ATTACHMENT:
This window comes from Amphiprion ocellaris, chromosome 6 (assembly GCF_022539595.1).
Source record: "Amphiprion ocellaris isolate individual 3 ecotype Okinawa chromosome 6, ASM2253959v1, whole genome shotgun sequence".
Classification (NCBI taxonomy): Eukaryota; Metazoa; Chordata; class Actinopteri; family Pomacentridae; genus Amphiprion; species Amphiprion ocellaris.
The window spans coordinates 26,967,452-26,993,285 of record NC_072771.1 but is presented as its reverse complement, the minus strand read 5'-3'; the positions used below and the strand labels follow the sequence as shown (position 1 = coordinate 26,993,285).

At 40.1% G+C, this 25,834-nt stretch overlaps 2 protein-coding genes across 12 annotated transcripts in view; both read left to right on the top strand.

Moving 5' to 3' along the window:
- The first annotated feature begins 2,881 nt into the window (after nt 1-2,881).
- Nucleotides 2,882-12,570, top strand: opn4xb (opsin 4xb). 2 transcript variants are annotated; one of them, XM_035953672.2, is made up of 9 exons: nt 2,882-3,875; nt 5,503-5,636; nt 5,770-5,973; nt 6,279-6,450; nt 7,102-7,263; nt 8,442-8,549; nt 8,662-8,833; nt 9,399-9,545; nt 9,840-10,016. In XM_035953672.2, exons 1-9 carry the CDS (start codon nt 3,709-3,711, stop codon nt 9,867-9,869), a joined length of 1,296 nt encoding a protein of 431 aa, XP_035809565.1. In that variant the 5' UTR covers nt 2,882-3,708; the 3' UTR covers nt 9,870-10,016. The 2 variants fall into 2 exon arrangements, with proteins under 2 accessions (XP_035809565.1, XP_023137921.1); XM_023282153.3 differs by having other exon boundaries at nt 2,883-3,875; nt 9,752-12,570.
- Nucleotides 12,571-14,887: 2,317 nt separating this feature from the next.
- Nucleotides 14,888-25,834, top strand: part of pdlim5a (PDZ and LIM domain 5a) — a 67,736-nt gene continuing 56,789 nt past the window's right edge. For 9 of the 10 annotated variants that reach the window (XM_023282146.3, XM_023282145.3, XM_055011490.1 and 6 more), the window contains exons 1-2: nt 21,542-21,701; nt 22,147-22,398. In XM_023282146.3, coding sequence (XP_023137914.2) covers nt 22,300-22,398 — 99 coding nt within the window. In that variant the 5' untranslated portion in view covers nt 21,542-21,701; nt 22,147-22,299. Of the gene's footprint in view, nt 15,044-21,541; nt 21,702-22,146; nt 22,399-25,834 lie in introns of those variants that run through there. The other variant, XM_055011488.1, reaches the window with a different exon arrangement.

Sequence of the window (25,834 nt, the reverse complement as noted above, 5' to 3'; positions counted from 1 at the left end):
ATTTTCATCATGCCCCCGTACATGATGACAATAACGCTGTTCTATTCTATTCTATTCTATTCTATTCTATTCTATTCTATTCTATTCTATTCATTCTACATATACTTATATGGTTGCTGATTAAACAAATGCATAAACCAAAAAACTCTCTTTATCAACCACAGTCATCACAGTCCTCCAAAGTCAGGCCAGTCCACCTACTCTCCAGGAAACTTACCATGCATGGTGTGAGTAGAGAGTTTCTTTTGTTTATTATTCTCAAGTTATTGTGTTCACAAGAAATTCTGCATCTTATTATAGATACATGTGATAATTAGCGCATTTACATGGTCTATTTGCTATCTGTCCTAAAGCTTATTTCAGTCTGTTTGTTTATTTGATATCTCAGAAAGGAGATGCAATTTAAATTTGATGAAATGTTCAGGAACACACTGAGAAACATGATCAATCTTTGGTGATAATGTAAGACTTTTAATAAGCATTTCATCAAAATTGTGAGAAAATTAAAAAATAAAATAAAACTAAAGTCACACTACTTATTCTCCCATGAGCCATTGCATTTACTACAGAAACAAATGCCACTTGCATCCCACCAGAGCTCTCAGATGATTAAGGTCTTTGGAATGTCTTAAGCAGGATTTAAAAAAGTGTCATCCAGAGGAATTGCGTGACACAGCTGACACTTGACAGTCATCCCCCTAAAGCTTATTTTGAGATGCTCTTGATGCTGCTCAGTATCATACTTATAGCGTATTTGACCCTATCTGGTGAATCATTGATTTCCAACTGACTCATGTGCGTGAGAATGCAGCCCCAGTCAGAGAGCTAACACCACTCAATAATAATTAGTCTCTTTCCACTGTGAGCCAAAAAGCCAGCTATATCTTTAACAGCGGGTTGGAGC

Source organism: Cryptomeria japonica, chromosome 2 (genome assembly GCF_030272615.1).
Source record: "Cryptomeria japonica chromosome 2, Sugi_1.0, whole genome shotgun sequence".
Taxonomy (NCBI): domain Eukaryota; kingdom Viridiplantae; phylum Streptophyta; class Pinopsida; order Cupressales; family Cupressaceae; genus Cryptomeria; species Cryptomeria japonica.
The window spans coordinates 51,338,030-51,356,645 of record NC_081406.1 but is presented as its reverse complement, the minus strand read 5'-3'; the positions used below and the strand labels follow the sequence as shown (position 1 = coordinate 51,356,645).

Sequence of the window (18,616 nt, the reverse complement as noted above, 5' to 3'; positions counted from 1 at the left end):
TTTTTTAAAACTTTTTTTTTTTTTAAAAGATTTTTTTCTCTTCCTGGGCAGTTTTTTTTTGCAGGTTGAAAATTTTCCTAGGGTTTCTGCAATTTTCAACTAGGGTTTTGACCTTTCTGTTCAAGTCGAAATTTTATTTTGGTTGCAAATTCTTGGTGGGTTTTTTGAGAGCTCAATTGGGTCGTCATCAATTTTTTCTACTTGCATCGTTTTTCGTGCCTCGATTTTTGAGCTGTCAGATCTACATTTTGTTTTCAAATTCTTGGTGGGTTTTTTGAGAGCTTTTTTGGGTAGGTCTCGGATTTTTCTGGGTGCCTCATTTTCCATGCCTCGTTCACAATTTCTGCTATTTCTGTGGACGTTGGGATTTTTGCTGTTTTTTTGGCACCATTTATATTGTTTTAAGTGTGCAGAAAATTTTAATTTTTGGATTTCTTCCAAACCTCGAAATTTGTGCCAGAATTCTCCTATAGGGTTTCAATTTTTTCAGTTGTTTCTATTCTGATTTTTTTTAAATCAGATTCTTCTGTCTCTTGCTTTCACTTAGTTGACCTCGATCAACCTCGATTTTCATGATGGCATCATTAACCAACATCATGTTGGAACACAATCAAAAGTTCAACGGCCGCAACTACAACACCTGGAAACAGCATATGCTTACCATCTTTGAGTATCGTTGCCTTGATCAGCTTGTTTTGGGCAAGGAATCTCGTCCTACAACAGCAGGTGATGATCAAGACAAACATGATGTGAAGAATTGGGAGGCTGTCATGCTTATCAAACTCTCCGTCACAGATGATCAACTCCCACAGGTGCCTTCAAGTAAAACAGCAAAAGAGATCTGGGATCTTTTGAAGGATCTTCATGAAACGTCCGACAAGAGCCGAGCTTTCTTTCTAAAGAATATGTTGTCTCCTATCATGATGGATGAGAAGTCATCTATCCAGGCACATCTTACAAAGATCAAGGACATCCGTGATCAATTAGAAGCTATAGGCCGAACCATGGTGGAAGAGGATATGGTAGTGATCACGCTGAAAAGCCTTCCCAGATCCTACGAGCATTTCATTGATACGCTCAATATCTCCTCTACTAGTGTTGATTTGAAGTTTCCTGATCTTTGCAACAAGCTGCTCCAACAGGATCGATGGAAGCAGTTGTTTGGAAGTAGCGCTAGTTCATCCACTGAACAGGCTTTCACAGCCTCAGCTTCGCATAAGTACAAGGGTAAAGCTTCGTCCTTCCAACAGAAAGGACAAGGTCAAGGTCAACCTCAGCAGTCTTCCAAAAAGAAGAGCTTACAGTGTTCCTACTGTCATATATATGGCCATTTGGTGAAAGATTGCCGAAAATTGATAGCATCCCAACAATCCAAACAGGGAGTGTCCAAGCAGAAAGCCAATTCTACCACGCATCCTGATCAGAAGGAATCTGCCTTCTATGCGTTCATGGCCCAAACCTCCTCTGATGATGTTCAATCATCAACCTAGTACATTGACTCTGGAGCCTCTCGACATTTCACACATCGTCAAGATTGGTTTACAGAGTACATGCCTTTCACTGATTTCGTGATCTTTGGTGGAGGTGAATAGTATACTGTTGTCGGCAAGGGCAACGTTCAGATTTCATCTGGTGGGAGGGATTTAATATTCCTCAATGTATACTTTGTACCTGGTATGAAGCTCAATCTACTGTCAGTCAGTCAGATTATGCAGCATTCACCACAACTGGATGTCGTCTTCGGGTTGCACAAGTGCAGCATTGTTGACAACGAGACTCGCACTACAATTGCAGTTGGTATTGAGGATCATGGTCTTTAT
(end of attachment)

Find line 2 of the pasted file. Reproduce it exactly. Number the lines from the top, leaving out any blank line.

Source record: "Amphiprion ocellaris isolate individual 3 ecotype Okinawa chromosome 6, ASM2253959v1, whole genome shotgun sequence".